Distribution of Huiguan in Sichuan
The interactive maps below indicate the distribution of seven major huiguan in Sichuan province, divided by prefecture. Users can click corresponding buttons to view their individual distibution.
Each huiguan has a different color. Because of the large number of huiguan that were built, the first map only indicates the largest number of huiguan in each prefecture. The other maps represent the distribution of the most common huiguan, individually, in each prefecture. These maps are created with ArcGIS. The base map was created on the basis of China Historical GIS (CHGIS) at Harvard.
Provenance of Huiguan
These maps indicate the provenance of the community of migrants who built the huiguan. Users can click the arrow on each side of the frame to view different maps.
The colored area is the area of provenance, while the dots indicate where in Sichuan these huiguan were built. This helps us to visualize the origins of the communities of migrants and where they decided to settle.
The Chuanzhu miao 川主廟 does not have a corresponding area of origin outside Sichuan, because these temples hosted internal migrants from other parts of Sichuan.
Mentions of Huiguan in Gazetteers
This chart indicates how huiguan are classified in gazetteers. Gazetteers are divided into many different sections, describing the geography, buildings (including religious ones), customs, food, notable people, as well as notable writings and steles. This chart is important because it indicates that around 70% of the time huiguan are classified in gazetteers as religious sites (using terms like cimiao 祠廟, siguan 寺觀, tanmiao 壇廟, sidian 祀典). 18% of the times they are classified as schools (xuexiao 學校), and another 18% as buildings (jianzhu 建築). They are also sometimes part of historical narratives or appear on steles. This fact corroborates one of the most important directions of my research project, that it is essential to look at huiguan’s religious nature, not only at their role as a business meeting place, or a political and trading hub for migrants from the same area. I will be developing this direction further.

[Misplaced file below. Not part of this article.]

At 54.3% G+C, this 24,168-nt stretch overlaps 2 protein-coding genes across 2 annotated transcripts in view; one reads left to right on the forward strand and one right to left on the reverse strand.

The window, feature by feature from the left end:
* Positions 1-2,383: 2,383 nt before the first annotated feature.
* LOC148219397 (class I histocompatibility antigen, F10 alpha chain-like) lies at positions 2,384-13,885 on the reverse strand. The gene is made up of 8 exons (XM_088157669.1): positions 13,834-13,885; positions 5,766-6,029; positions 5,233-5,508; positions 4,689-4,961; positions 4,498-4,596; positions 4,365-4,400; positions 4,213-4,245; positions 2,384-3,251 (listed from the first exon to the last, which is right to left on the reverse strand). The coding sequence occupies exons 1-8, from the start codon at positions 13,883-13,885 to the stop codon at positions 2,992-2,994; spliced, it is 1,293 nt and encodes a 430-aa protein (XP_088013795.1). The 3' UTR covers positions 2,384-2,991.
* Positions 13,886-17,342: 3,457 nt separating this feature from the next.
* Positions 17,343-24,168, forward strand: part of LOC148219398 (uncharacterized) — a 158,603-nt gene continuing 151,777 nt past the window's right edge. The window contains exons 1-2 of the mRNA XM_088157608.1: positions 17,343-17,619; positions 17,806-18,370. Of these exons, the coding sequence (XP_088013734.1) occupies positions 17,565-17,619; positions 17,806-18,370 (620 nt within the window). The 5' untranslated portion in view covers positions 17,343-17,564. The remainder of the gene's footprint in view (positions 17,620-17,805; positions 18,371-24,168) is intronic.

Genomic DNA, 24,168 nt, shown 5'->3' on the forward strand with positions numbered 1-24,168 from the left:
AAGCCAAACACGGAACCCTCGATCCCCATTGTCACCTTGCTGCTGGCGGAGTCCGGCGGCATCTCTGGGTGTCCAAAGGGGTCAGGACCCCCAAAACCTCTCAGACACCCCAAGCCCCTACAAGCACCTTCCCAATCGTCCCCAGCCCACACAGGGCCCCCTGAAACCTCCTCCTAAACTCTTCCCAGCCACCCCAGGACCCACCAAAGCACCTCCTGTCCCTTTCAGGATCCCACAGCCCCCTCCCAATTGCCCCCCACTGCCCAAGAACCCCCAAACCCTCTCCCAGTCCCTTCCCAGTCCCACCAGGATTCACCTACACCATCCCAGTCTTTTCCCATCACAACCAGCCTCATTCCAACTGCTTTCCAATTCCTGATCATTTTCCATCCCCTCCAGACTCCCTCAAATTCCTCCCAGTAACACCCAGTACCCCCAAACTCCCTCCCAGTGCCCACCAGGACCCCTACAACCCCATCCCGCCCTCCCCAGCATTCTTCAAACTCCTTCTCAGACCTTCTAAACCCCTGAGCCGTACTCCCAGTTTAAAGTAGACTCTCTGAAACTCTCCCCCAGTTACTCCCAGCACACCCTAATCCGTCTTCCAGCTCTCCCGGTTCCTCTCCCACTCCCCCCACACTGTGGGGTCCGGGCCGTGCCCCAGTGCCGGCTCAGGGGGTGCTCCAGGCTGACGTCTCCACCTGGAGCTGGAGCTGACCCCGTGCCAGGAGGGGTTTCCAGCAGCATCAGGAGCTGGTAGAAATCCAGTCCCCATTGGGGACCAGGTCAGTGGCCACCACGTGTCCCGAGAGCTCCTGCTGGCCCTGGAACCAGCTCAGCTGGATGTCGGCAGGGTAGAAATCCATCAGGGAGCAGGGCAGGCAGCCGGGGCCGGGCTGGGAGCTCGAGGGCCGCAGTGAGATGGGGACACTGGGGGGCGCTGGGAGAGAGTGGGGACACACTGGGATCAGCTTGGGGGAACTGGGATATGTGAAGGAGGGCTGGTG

Temporal Distribution of Huiguan in Qing
These two charts show the period of the highest buildings of huiguan in the Qing, based on the information on the date of building found in gazetteers. Most of the huiguan were built in Sichuan between 1730 and 1880, with two peaks, between 1730-1830 and between 1860-1880. This coincides with historical records of migration patterns affecting Sichuan.
Visualizing huiguan distribution is important first and foremost in order to understand what the situation of huiguan was in Sichuan in the Qing dynasty. While huiguan in Beijing, Shanghai and Wuhan have received dedicated studies, huiguan in Sichuan in general and in specific areas like Chengdu and Chongqing have not yet received in depth attention. I am interested in the nature of migration to Sichuan and the activities that were present in these locations, both quite different from those of other areas. I am further specifically interested in the religious practices present there, and on how these activities complemented and intersected with other business and philanthropic activities. I plan to continue my research both on historical documents like gazetteers and conducting fieldwork on the ground in Sichuan.
For more on my project on huiguan in Sichuan, see my research page on this site.